Protesters call for ouster of Bangladeshi poll officials
The protesters, who belong to the Oppn, accuse the country's five poll officials of bias in favour of former Prime Minister Khaleda Zia.
Thousands of protesters rallied in the Bangladeshi capital on Thursday to demand the resignation of election officials ahead of January polls, as an interim government renewed efforts to end the political impasse.
The protesters are from an alliance of 14 political parties that has accused the country's five election officials of bias in favour of former Prime Minister Khaleda Zia, an arch-rival of alliance leader Sheikh Hasina.
Hasina, who is also a former prime minister, has rejected the Jan. 21 date for the elections, demanding that voter rolls she alleges are flawed be corrected before polls are held.
The demonstrators planned to stage a sit-in outside the official house of President Iajuddin Ahmed.
But barbed-wire barricades manned by security forces kept them blocks away.
Ahmed is heading the interim government after Zia constitutionally transferred power after completing her five-year in office on October 29.
Streets around the president's office were closed to traffic. The closures caused huge traffic snarls in other parts of the city of 10 million people.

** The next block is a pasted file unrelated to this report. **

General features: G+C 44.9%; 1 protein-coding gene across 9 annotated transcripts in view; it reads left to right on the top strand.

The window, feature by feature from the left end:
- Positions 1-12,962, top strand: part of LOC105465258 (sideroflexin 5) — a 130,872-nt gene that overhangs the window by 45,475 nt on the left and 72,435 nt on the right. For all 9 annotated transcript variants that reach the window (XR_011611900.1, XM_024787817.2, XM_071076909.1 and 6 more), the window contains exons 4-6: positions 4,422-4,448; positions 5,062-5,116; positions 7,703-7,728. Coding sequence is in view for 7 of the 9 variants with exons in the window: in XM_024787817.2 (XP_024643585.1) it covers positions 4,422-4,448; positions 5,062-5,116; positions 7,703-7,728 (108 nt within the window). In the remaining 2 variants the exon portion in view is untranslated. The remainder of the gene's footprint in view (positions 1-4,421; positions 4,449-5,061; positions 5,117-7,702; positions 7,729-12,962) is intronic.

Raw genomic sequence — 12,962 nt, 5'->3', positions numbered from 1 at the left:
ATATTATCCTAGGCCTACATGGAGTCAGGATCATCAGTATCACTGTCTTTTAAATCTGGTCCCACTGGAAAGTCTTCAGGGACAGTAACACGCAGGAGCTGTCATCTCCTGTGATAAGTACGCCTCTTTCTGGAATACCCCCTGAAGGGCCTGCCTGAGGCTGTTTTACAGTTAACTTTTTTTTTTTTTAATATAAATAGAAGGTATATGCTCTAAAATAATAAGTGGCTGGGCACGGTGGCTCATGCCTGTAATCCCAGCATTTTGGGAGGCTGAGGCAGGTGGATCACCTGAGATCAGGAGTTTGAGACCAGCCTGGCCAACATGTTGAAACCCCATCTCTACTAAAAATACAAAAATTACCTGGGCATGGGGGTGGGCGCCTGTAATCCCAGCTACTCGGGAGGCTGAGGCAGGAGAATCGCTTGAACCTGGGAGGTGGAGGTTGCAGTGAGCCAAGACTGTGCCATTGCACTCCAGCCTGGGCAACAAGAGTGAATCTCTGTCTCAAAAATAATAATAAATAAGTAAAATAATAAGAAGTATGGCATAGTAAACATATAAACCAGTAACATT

Late on Wednesday, Ahmed sent his adviser Mukhlesur Rahman Chowdhury to the feuding leaders, Hasina and Zia, offering to hold talks with them to resolve the crisis.
"I've conveyed to the leaders the president's message whether they will be willing sit with him (the president) to discuss the political situation and election schedule," Chowdhury told reporters.
There was no immediate response available from the two leaders. The continuing political standoff has provoked international concern.
A visiting envoy of UN Secretary-General Kofi Annan met with President Ahmed, politicians and election officials to underscore support for free and fair elections in the Muslim nation that has been wracked by years of political turmoil.
Craig Jenness, Director of the UN Electoral Assistance Division, called on Ahmed after arriving on Wednesday.
"The United Nations is concerned at the violence on streets," Jenness was quoted as saying by a Presidential spokesman. Jenness, who met with Hasina on Wednesday, urged dialogue between the political parties to resolve the standoff. Jenness was scheduled to meet Zia on Thursday.
On Wednesday, Bangladeshi Nobel Peace Prize winner Muhammad Yunus urged the feuding political parties to sign a peace deal to end a standoff that has paralyzed the country's transport and economy in recent weeks.
"Even wars end in peace deals. So, why can't we have a peace deal to end political differences?" Yunus said at a grand reception, hosted by the city of Dhaka, the national capital, to honour his peace prize.
Hasina's alliance has threatened another nationwide transport shutdown if her demands are not met by a Saturday deadline.